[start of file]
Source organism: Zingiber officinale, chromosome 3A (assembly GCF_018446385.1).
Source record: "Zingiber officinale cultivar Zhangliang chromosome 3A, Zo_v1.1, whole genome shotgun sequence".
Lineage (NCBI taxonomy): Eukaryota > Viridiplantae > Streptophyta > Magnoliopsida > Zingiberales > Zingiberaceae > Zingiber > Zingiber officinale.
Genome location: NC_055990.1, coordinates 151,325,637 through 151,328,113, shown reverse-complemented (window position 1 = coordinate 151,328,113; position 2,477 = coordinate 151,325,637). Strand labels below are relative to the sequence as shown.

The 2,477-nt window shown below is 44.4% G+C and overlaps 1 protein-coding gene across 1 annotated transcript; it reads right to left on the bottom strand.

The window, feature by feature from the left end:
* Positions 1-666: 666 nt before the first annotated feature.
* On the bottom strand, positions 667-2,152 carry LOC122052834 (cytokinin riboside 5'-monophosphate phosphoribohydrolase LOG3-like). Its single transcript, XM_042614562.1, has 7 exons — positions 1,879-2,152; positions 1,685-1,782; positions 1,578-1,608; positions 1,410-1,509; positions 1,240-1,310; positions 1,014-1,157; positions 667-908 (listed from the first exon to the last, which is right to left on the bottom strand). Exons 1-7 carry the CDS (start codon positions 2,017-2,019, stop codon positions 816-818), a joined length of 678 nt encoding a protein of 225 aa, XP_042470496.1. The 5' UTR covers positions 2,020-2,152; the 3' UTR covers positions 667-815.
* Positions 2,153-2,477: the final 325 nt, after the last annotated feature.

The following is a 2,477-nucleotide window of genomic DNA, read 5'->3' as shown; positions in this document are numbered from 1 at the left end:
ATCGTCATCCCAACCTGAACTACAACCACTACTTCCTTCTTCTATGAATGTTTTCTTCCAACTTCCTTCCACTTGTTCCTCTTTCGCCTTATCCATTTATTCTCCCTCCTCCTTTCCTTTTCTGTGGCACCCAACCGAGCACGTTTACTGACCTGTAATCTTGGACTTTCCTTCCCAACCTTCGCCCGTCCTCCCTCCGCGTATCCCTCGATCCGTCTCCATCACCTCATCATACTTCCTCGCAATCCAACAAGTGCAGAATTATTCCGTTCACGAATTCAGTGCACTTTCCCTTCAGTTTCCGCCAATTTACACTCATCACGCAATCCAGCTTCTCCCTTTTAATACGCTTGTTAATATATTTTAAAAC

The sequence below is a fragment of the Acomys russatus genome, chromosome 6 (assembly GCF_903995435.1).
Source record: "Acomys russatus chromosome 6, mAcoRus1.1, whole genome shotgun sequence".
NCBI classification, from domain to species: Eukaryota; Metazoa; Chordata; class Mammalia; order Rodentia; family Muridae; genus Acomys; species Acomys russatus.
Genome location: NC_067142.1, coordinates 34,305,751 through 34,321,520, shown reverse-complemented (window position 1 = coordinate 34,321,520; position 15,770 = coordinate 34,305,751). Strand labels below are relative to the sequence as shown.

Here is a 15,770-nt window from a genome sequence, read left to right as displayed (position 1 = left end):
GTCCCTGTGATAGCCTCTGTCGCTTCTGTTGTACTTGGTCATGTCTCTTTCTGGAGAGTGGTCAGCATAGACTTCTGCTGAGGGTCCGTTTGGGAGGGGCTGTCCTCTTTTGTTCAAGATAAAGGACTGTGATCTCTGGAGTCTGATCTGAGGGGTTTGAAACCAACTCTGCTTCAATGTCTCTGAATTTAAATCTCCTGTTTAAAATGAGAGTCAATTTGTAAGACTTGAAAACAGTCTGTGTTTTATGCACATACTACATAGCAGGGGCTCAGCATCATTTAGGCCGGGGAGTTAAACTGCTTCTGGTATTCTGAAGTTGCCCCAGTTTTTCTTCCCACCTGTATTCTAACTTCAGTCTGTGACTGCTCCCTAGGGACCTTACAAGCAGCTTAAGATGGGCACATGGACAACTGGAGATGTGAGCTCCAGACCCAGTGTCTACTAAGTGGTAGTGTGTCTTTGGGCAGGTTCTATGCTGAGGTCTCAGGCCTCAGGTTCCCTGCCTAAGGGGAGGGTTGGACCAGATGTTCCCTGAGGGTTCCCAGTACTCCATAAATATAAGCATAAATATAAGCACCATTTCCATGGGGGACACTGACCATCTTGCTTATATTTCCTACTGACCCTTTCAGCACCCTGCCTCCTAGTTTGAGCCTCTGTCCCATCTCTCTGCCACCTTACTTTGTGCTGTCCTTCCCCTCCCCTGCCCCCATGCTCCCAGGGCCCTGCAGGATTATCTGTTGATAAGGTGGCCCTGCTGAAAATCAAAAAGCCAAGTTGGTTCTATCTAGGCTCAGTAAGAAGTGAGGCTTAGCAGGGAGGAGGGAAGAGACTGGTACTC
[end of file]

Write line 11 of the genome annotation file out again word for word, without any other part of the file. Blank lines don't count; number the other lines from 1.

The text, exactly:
ATCGTCATCCCAACCTGAACTACAACCACTACTTCCTTCTTCTATGAATGTTTTCTTCCAACTTCCTTCCACTTGTTCCTCTTTCGCCTTATCCATTTATTCTCCCTCCTCCTTTCCTTTTCTGTGGCACCCAACCGAGCACGTTTACTGACCTGTAATCTTGGACTTTCCTTCCCAACCTTCGCCCGTCCTCCCTCCGCGTATCCCTCGATCCGTCTCCATCACCTCATCATACTTCCTCGCAATCCAACAAGTGCAGAATTATTCCGTTCACGAATTCAGTGCACTTTCCCTTCAGTTTCCGCCAATTTACACTCATCACGCAATCCAGCTTCTCCCTTTTAATACGCTTGTTAATATATTTTAAAAC